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Economic Insights, EU, Fiscal Policy, Global Finance, World Economic Outlook

With Most Of the world economy Still On Its Back, Sweden Tries Policies That Actually Work

Today, efter Dot-com bubble of the late 1990s and global recession that began in 2008 the United States and much of the world economy are still recovering from the devastating global recession in 2008. Sometimes crises happen that we cannot foresee or avoid.

But for the U.S. recovery continues to be tepid. At the same time, risks have intensified, including from the worsening of the euro area crisis as well as the uncertainty over domestic fiscal plans, says the IMF in its latest assessment of the world’s largest economy.

IMF expect the U.S. economy to recover at a tepid pace in 2012 and 2013—at about 2 and 2¼ percent. Unfortunately, IMF also see negative risks, in particular from a further deterioration of the euro debt crisis, as this would lower the demand for U.S. exports and hurt financial markets.

For the U.S. economy, serious risks could come at the end of this year from two potential self-inflicted wounds: the so-called fiscal cliffand the debt ceiling.The economy would also suffer if policymakers in the United States were unable to reach agreement on raising the debt ceiling and avoiding the so-called fiscal cliff—the spending cuts and large-scale expiration of tax breaks that will kick in on January 1, 2013 if nothing is done. According to iMFdirect the negative impact of the cliff could start materializing even sooner, as uncertainty about what is going to happen early in 2013 might lead consumers, businesses, and government agencies to hold back their spending already this year, in anticipation of the cuts.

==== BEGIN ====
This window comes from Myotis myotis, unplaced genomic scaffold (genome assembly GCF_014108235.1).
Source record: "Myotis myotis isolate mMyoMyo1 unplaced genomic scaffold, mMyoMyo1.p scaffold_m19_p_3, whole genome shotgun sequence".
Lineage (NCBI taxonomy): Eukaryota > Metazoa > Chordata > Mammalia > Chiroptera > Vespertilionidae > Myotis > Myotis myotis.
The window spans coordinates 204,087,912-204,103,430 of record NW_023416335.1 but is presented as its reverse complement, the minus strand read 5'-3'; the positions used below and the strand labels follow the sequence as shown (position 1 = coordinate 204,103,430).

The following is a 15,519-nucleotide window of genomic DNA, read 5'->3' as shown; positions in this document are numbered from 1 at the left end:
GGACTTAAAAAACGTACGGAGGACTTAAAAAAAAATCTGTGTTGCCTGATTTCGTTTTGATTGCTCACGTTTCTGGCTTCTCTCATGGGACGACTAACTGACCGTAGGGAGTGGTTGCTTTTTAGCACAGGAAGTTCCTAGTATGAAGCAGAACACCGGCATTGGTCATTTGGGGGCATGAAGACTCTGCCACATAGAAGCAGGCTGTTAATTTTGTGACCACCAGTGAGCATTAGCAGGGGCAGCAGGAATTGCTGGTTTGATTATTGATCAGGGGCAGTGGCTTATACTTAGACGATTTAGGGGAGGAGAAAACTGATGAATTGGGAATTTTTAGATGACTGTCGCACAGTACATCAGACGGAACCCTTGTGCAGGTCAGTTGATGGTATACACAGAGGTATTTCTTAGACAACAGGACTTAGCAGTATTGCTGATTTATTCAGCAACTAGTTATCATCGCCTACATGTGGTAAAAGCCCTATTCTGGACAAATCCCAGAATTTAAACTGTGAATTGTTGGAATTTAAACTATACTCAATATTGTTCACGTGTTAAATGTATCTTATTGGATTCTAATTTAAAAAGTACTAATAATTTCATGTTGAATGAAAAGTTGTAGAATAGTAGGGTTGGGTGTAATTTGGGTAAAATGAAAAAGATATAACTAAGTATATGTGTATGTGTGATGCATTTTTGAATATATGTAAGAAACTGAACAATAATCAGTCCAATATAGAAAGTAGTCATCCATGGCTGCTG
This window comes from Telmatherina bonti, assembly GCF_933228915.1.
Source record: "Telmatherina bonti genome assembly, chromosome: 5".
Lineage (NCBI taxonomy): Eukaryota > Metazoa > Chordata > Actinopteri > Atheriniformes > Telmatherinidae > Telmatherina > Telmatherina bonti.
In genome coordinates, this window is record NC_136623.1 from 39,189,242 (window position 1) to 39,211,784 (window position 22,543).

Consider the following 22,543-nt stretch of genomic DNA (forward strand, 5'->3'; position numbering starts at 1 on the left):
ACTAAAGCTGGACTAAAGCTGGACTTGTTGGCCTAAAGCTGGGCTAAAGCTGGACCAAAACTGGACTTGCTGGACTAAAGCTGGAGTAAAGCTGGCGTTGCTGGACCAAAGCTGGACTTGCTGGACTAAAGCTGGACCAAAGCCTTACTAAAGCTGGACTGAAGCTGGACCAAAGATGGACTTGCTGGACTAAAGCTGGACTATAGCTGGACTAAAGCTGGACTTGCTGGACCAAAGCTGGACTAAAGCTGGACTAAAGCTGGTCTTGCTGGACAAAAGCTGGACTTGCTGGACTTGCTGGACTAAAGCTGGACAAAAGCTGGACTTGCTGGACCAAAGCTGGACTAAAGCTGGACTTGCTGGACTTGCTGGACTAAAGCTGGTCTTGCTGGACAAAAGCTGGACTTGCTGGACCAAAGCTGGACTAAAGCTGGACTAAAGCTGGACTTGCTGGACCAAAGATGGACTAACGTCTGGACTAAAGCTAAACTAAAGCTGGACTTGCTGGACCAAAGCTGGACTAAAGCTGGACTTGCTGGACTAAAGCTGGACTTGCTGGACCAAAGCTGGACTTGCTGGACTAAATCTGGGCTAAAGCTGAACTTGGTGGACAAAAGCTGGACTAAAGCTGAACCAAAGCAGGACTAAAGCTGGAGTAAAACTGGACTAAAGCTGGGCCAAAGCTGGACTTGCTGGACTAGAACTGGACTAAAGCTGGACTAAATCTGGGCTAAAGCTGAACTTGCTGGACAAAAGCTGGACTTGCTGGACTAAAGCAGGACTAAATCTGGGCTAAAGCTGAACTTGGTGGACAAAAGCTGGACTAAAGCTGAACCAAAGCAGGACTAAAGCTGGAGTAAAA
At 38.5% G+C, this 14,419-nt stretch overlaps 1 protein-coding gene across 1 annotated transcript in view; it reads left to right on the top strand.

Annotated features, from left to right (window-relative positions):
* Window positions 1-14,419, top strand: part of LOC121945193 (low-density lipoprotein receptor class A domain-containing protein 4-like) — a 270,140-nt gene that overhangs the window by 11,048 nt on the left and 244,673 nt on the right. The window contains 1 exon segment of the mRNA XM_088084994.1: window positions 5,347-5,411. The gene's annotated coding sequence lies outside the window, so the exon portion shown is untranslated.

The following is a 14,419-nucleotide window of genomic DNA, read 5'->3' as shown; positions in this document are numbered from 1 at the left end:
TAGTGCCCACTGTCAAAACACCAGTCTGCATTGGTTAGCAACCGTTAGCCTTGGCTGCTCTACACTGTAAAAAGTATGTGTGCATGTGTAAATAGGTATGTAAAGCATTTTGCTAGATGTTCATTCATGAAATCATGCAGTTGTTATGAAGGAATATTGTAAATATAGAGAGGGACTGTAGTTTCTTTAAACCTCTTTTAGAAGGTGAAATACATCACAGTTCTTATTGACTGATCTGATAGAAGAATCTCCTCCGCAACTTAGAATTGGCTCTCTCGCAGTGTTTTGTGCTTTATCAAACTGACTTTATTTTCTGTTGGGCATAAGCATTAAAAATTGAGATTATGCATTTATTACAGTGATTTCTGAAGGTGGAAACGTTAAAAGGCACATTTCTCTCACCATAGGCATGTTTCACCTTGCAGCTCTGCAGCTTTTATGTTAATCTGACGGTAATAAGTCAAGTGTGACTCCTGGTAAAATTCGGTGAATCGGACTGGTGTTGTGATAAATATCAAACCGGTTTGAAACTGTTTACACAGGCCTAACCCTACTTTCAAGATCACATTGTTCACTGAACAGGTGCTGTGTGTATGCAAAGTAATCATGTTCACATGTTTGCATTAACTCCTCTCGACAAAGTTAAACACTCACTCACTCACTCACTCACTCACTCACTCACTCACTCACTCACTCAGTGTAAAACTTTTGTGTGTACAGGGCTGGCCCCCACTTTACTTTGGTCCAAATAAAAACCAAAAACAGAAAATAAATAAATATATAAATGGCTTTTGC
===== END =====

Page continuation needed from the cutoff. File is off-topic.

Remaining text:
Fiscal consolidation and household deleveraging are likely to continue to slow the U.S. recovery in the near future.Thereby, the U.S. contribution to global demand will be lower than what we saw before the financial crisis. But make no mistake: the American economy growth is increasing and the recent stream of improving US indicators is hard to ignore.

At the same time, U.S. banks have more substantial interconnections with the large banks from the core euro area countries and the United Kingdom. Stock markets rise and fall partially based on American investors’ confidence in EU crisis management, the US ambassador to the EU tells EUobserver. They could therefore be affected both by problems in core euro area banks, whether caused by a deteriorating situation in their countries or by the spillovers of problems in the euro area periphery to which such banks are exposed. Banking provides the most dramatic example. Deregulation and demutualisation, particularly in the USA and Britain, led to a near-meltdown of the financial system in 2008 and, in consequence, a major and on-going recession.